Our final morning in Sukhothai greeted us with grey skies and driving rain. We had already decided against another sunrise visit to the park so this weather erased any lingering “should I? or shouldn’t I” doubts. Watching the rain pour down as we ate our breakfast made us so grateful for the wonderful day yesterday.
After breakfast we piled into a couple of tuk tuks and went the 2 km to the old city bus station to catch our 9:30 bus to Chiang Mai. Or perhaps that should be “bus station”!! The only thing reassuring us that we were in the right place was a picture of a bus on the awning that also declared: Old City – Bangkok / Old City – Chiang Mai. Eventually we were joined by a few other tourists making us feel a bit better! Note the red flag that was placed after we arrived to signal to the bus to stop.
The bus starts in the new city which caused some concern that the seats would all be taken (the booking process consisted of 4 scraps of paper so we are pretty sure that each point of sale doesn’t actually know how many seats have been sold in total!!) In the end we were fine and we all got seats – but people at later stops did have to stand…. As seemed to be the trend, the bus arrived a half an late. We can’t figure out how they always manage this since the trains and buses seem to leave the origin on time…and in this case, the new city is only 12 km away!! Thailand Charm! The 5 hr 47 min journey cost us 239 baht each (just under 6 €) and included a 20 minute pit stop. The toilets at the stop were more than adequate and it was welcome break. There was snack food available and even a proper rice/noodles stand. All in all the journey wasn’t as bad as we anticipated – decent roads and much smoother than the train!! I don’t think I mentioned the constant jostling on the train from Ayutthaya to Phitsanulok. If I had to do the full 10 or 11 hours from Bangkok to Chiang Mai on the train, I would have gone insane for sure!!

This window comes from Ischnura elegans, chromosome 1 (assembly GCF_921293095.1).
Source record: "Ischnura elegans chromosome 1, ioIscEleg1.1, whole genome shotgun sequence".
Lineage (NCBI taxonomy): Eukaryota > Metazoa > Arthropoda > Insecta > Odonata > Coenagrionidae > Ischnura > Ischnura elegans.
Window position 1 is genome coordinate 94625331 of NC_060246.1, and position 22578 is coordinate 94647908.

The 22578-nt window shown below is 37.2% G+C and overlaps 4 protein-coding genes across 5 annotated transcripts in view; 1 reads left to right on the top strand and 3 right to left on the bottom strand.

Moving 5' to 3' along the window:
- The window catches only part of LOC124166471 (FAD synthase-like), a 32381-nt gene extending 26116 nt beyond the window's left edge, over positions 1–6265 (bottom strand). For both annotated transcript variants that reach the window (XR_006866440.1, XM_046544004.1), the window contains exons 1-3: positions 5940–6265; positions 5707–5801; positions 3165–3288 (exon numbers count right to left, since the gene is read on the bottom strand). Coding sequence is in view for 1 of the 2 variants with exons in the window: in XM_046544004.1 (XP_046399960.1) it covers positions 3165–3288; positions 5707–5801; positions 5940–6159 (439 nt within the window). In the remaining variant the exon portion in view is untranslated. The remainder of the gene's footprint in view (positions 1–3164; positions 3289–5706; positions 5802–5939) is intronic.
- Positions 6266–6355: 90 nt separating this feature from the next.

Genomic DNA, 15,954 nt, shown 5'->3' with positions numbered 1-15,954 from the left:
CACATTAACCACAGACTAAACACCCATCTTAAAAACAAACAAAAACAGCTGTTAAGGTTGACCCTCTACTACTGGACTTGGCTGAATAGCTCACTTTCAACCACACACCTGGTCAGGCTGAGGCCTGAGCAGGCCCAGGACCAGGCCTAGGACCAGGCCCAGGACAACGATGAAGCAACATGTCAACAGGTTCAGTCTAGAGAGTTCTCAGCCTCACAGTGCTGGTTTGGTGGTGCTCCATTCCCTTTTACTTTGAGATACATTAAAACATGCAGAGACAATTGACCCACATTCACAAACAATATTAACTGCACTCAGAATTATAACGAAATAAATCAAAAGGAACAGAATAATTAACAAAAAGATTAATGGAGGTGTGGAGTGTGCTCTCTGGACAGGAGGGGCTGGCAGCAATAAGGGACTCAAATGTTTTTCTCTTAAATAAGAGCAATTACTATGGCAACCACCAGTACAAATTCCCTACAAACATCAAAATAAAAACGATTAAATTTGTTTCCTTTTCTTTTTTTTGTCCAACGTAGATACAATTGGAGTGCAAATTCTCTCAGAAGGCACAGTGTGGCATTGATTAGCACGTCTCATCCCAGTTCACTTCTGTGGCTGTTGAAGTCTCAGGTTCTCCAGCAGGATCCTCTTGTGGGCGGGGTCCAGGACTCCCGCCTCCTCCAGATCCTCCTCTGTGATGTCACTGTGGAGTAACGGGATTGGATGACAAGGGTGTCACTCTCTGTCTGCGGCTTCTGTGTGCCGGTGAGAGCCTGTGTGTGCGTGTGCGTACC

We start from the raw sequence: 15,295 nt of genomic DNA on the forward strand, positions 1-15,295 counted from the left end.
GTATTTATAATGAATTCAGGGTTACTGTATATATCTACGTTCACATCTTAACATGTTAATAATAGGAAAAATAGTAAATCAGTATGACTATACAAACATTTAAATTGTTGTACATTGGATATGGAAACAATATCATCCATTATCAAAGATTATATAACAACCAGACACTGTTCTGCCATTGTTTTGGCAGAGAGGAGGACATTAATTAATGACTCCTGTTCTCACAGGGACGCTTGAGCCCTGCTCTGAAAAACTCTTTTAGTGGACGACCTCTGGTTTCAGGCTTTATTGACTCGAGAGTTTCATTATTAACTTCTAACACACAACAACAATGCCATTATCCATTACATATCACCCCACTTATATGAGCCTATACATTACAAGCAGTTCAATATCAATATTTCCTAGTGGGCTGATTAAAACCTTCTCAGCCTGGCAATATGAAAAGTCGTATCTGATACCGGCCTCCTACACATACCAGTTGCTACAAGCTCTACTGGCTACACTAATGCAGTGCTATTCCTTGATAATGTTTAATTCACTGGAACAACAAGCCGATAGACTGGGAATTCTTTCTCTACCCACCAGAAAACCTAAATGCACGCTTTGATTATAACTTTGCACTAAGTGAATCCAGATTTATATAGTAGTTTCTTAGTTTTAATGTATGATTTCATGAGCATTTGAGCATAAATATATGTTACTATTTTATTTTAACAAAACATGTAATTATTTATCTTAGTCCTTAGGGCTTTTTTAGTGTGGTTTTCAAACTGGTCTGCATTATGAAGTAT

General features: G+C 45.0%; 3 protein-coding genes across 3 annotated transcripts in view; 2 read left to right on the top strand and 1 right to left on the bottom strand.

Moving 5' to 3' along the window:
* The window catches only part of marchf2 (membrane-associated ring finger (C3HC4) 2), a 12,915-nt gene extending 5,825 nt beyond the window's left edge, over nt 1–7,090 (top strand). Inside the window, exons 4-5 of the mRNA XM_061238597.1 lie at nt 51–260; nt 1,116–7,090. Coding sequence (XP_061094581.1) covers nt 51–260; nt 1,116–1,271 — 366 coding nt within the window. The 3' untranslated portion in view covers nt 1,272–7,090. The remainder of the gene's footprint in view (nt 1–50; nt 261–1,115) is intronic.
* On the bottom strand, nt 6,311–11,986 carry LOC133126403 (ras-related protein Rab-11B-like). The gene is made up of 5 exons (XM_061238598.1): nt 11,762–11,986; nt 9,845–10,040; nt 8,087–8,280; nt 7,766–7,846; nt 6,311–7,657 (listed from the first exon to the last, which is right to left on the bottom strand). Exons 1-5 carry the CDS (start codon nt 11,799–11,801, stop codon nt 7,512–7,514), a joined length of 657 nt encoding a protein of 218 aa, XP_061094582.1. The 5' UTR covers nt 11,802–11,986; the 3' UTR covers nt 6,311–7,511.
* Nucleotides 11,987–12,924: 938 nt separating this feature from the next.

We arrived on a Saturday which meant we could experience the Saturday Night Walking Street on Wua Lai Rd. The market was completely different to how I imagined it. The souvenirs and goods for sale were actually nice quality and it was all much more “bright and shiny” than I expected. It was a very pleasant walk along the street even with the crowds of people. For our dinner we ended up at the market area at the moat at the beginning of the walking street. None of us were actually that hungry since we had a late lunch at little place across from the hotel that actually turned out to be the cheapest meal of the whole trip – some 360 baht for the four of us (and that included 4 beers)! Lack of hunger aside, we still managed to have some coconut water, smoothies, and our first sticky rice with mango.
Chiang Mai’s claim to fame is it’s endless supply of wats. Big wats, little wats, golden wats, wooden wats, new wats, old wats, wat-ever you are looking for, you can find it in Chiang Mai!!
Over the course of our stay we visited (clockwise from top left): Wat Phra Sing, Wat Chedi Luang, Wat Phan-Ohn, Wat Bupparam, and Wat Chiang Man.
We ended up on Ratchadamnoen Road just as the Sunday Walking Street was opening for business. This was even longer than the Saturday Walking Street! The setting sun was still beating down on us so we only managed a few blocks before we had to throw in the towel and retreat to the hotel pool (but not before enjoying a mango shake, of course!)